Ahmed Elgammal, Professor and Director of the Art & AI Lab at Rutgers University, writes via The Conversation: When Ludwig von Beethoven died in 1827, he was three years removed from the completion of his Ninth Symphony, a work heralded by many as his magnum opus. He had started work on his Tenth Symphony but, due to deteriorating health, wasn’t able to make much headway: All he left behind were some musical sketches. Ever since then, Beethoven fans and musicologists have puzzled and lamented over what could have been. His notes teased at some magnificent reward, albeit one that seemed forever out of reach. Now, thanks to the work of a team of music historians, musicologists, composers and computer scientists, Beethoven’s vision will come to life. I presided over the artificial intelligence side of the project, leading a group of scientists at the creative AI startup Playform AI that taught a machine both Beethoven’s entire body of work and his creative process. A full recording of Beethoven’s 10th Symphony is set to be released on Oct. 9, 2021, the same day as the world premiere performance scheduled to take place in Bonn, Germany — the culmination of a two-year-plus effort.
The AI side of the project — my side — found itself grappling with a range of challenging tasks. First, and most fundamentally, we needed to figure out how to take a short phrase, or even just a motif, and use it to develop a longer, more complicated musical structure, just as Beethoven would have done. For example, the machine had to learn how Beethoven constructed the Fifth Symphony out of a basic four-note motif. Four notes famously serve as the basis for Beethoven’s Fifth Symphony. Next, because the continuation of a phrase also needs to follow a certain musical form, whether it’s a scherzo, trio or fugue, the AI needed to learn Beethoven’s process for developing these forms. The to-do list grew: We had to teach the AI how to take a melodic line and harmonize it. The AI needed to learn how to bridge two sections of music together. And we realized the AI had to be able to compose a coda, which is a segment that brings a section of a piece of music to its conclusion. Finally, once we had a full composition, the AI was going to have to figure out how to orchestrate it, which involves assigning different instruments for different parts. And it had to pull off these tasks in the way Beethoven might do so.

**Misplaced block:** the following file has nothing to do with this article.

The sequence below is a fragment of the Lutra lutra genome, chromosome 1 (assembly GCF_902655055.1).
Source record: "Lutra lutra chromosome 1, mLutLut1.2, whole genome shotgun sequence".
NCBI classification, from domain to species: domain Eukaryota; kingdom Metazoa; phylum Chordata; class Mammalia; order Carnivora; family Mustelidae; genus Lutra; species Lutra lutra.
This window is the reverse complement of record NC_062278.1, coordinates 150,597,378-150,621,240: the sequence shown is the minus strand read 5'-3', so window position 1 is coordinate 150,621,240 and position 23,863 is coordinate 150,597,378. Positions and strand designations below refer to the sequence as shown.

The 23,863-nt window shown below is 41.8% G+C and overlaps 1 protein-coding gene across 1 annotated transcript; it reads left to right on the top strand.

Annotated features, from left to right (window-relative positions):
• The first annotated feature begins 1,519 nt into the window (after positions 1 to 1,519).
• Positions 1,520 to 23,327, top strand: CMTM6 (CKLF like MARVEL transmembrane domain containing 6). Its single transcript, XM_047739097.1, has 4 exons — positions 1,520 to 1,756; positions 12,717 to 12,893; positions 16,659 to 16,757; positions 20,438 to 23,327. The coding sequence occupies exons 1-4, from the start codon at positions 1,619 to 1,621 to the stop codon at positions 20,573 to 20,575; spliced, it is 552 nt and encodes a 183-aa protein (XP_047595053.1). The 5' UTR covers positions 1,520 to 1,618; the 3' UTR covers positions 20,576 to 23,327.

In November 2019, the team met in person again — this time, in Bonn, at the Beethoven House Museum, where the composer was born and raised. This meeting was the litmus test for determining whether AI could complete this project. We printed musical scores that had been developed by AI and built off the sketches from Beethoven’s 10th. A pianist performed in a small concert hall in the museum before a group of journalists, music scholars and Beethoven experts. We challenged the audience to determine where Beethoven’s phrases ended and where the AI extrapolation began. They couldn’t. The success of these tests told us we were on the right track. But these were just a couple of minutes of music. There was still much more work to do. At every point, Beethoven’s genius loomed, challenging us to do better. As the project evolved, the AI did as well. Over the ensuing 18 months, we constructed and orchestrated two entire movements of more than 20 minutes apiece.
Exceptions prove the rule, and wreck the budget.